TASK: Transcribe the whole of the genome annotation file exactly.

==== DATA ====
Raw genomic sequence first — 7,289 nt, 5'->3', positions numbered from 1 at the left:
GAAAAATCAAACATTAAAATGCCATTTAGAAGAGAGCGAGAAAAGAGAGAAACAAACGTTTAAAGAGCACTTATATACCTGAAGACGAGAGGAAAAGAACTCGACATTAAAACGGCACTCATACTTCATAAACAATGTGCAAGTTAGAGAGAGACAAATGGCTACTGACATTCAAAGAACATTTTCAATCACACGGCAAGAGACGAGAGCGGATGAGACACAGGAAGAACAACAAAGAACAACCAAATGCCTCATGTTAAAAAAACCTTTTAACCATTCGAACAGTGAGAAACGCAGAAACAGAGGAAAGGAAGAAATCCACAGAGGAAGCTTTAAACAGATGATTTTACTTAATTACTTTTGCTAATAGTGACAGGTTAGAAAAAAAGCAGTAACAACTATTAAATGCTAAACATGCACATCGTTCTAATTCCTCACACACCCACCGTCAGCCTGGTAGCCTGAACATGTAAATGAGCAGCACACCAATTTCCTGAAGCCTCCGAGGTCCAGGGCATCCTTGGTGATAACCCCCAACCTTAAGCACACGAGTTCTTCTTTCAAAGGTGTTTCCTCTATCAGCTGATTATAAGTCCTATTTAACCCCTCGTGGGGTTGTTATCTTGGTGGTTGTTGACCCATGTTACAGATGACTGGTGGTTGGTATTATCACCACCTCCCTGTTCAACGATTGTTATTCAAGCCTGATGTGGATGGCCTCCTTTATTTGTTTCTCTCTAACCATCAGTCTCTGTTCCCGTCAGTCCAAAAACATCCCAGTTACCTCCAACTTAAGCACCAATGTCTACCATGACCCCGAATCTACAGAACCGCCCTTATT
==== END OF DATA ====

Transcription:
Raw genomic sequence first — 7,289 nt, 5'->3', positions numbered from 1 at the left:
GAAAAATCAAACATTAAAATGCCATTTAGAAGAGAGCGAGAAAAGAGAGAAACAAACGTTTAAAGAGCACTTATATACCTGAAGACGAGAGGAAAAGAACTCGACATTAAAACGGCACTCATACTTCATAAACAATGTGCAAGTTAGAGAGAGACAAATGGCTACTGACATTCAAAGAACATTTTCAATCACACGGCAAGAGACGAGAGCGGATGAGACACAGGAAGAACAACAAAGAACAACCAAATGCCTCATGTTAAAAAAACCTTTTAACCATTCGAACAGTGAGAAACGCAGAAACAGAGGAAAGGAAGAAATCCACAGAGGAAGCTTTAAACAGATGATTTTACTTAATTACTTTTGCTAATAGTGACAGGTTAGAAAAAAAGCAGTAACAACTATTAAATGCTAAACATGCACATCGTTCTAATTCCTCACACACCCACCGTCAGCCTGGTAGCCTGAACATGTAAATGAGCAGCACACCAATTTCCTGAAGCCTCCGAGGTCCAGGGCATCCTTGGTGATAACCCCCAACCTTAAGCACACGAGTTCTTCTTTCAAAGGTGTTTCCTCTATCAGCTGATTATAAGTCCTATTTAACCCCTCGTGGGGTTGTTATCTTGGTGGTTGTTGACCCATGTTACAGATGACTGGTGGTTGGTATTATCACCACCTCCCTGTTCAACGATTGTTATTCAAGCCTGATGTGGATGGCCTCCTTTATTTGTTTCTCTCTAACCATCAGTCTCTGTTCCCGTCAGTCCAAAAACATCCCAGTTACCTCCAACTTAAGCACCAATGTCTACCATGACCCCGAATCTACAGAACCGCCCTTATT